Kiwis are not big on donating organs, with a bill aimed at increasing donation and transplant rates poised to become law. Stuff looks at those giving and receiving the gift of life.
A year after Jamie Shennan died his mum heard his heart beat.
She heard it in a hotel restaurant and, when she was done, passed the stethoscope to Jamie’s dad so he could listen.
Jamie was 22 when he died and – like the rest of him – his heart was big and healthy and strong.
And now it was beating in the chest of a 60-year-old woman.
It was midnight on June 11, 2018, when Jamie’s organs began their new journey, their new lives, in five new bodies.
Five days earlier the Napier man and two of his colleagues were sightseeing in Oregon when their car was hit from behind while they were giving way to another vehicle.
The back-seat passenger died immediately while Jamie and his 25-year-old colleague were raced to hospital with catastrophic brain injuries.
Back in Napier, when told her boy wouldn’t survive his injuries and that his brain would be dead within 24 hours, Fiona Sheenan’s reaction was instant.
“I said ‘he’s a donor, check his New Zealand licence’ … and there it was in black and white.”
Jamie’s wishes to be a donor were no secret to his family – they’d had “the talk” – and Fiona said nobody baulked when the moment came, bar just one detail.
“The only thing I couldn’t bear for them to take were his beautiful brown eyes – they were the windows to his soul – but afterwards I regretted that.”
By the time Fiona and Grant had raced to their son’s side, his brain had died, and – once the forms were filled out and the tests were run, the harvesting of his organs began.
His left kidney went to a mechanic in his 40s; his right kidney to a married father in his 50s; his liver to a father of seven children; his pancreas to a woman in her 50s, and tissue from his lungs and small intestine went to be used for research.
And his heart?
Almost a year to the day that Jamie died, his parents travelled to the United States where, in the chest of 60-year-old Mindy Decker, sounded the heart of their son.
Fiona listened first, and when she was finished Mindy wrapped an arm around her as she sobbed: her hand still against the stranger’s chest.
“I knew it wasn’t Jamie, there was nothing like that, but it was so special.”
Mindy had been near death before the transplant and Fiona said the trio instantly connected: “We had laughs, we cried, we shared photos”.
In Portland, in the restaurant, Mindy listened to recordings of Jamie playing the keyboard and the guitar.
He was good at that, his mum said.
As soon as the trio met, Mindy asked if Fiona and Grant wanted to hear Jamie’s heart.
“Little did she know we had also taken a stethoscope and were waiting for a moment to say, ‘Can we listen to your heart?’
“Beautifully she put it: ‘It is our heart’.”
After Fiona Shennan’s son Jamie died in the United States, his organs were harvested to save the lives of others.
Jamie came home three weeks after his death.
A plane charted by the company he had worked for carried him for his final trip.
The grief is terrible, Fiona says, but there is solace in what her boy did for at least five other people who would have otherwise died.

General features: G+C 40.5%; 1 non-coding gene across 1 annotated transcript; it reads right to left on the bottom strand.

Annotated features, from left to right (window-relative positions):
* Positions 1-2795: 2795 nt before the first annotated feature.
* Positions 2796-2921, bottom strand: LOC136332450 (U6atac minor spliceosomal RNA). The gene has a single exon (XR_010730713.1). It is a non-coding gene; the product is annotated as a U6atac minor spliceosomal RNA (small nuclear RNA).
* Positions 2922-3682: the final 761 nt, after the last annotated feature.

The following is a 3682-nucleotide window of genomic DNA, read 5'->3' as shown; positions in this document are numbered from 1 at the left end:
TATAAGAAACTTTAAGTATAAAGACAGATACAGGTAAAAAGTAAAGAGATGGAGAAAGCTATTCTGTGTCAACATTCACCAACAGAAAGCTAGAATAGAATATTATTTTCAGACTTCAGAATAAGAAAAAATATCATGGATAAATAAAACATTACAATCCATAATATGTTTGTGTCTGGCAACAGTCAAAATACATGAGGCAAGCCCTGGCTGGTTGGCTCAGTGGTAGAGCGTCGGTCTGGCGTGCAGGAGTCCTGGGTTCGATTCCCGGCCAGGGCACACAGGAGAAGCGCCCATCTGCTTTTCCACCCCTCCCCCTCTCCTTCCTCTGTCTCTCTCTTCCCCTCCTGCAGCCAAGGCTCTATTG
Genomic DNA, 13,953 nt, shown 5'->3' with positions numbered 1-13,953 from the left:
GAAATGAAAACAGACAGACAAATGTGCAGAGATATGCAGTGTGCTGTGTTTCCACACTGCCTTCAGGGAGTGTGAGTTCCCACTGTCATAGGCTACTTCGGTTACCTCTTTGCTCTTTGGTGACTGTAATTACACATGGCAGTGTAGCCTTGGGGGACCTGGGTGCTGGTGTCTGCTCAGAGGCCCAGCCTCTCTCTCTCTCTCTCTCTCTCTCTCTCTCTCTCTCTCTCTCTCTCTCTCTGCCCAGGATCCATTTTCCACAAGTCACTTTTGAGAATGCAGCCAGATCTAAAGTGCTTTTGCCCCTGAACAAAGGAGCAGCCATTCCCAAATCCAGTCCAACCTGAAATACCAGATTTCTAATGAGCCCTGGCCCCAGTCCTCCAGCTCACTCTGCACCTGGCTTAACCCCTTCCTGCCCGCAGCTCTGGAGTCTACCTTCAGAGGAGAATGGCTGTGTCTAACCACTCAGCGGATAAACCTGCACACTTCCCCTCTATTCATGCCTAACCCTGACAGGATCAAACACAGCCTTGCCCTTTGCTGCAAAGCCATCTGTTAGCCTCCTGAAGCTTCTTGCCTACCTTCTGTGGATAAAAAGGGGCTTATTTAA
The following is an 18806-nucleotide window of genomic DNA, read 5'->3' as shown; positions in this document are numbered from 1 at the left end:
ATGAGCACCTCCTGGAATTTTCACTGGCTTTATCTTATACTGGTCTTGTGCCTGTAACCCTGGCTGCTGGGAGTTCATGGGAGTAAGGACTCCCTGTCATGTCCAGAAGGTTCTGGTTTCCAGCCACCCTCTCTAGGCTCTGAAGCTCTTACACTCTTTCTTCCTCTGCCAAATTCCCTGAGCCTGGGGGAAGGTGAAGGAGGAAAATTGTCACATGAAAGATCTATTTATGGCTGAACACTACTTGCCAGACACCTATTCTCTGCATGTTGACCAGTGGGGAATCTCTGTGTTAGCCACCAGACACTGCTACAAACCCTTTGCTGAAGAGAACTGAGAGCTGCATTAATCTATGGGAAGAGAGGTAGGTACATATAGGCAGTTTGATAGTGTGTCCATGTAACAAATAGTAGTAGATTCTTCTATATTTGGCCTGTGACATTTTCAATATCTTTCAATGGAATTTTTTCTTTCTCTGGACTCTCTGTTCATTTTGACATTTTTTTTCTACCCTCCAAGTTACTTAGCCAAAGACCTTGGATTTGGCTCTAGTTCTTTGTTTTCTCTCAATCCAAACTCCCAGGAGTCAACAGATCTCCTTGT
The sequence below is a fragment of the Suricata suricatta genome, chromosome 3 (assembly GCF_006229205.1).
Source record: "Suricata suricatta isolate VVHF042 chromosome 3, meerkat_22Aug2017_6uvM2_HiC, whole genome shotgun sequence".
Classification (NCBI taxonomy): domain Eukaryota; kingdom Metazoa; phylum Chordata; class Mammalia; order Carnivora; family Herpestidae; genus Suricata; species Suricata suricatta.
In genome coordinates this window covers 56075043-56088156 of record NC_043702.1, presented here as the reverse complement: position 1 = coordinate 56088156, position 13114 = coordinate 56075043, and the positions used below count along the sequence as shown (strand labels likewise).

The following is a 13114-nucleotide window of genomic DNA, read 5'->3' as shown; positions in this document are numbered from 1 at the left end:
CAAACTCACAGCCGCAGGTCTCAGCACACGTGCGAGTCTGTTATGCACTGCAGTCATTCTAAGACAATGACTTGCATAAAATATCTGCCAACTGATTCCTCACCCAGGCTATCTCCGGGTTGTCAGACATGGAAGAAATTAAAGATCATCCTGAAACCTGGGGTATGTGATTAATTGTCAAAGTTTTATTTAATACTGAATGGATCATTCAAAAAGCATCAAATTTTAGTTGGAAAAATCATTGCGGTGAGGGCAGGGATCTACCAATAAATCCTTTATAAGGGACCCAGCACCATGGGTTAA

A trace of Jamie’s beating heart taken on Decker’s one-year check-up is tattooed close to Fiona’s own heart, a heart that was broken in June last year.
“We’ve lost our boy but what he’s given to so many others makes it just a bit easier.”
WHAT NEW LEGISLATION WILL LOOK LIKE
A bill to improve access to organ donation is currently making its way through Parliament.
The bill is bipartisan, meaning it has the support of both the Government and the Opposition.
Its goal is to increase organ donation in New Zealand by improving levels of compensation for those who donate, and by establishing a new national organ agency to oversee donations.
This decision was made after consultation on the national strategy for increasing deceased organ donation found that an agency independent of District Health Boards should take on the role.
WANT TO BE AN ORGAN DONOR?
If you want to put yourself in the position of saving someone’s life, don’t assume that just ticking a box on your driver’s licence seals the deal – it’s an indication of your interest only, not an official organ donation register.
The most important thing you can do is talk to those closest to you about it, says Organ Donation NZ’s Rebecca Oliver.
With more than 500 people waiting for an organ or tissue transplant, our donation rates are more important than ever.
“If you are ever in a situation where donation is possible, a doctor will ask your family if they know whether you wanted to be a donor.
“If you’ve had a conversation about organ and tissue donation with your family, there’s nothing else you need to do.”
Organ Donation NZ has a guide to what that conversation might look like.
DONATION BY THE NUMBERS
– One donor can save the lives of up to 10 people
– More than 550 people are on the waiting list for an organ or tissue transplant
– In 2018, there were 62 deceased organ donors, which works out to a rate of roughly 13 per million
– In 2017 that number was 73 – closer to 15 per million
– In 2018, donations included 28 lung transplants and 19 heart transplants
– Donors can donate both organs and tissue
– In 2018, there were 74 deceased tissue-only donors, donating eye tissue, heart valves and skin
Source: Organ Donation New Zealand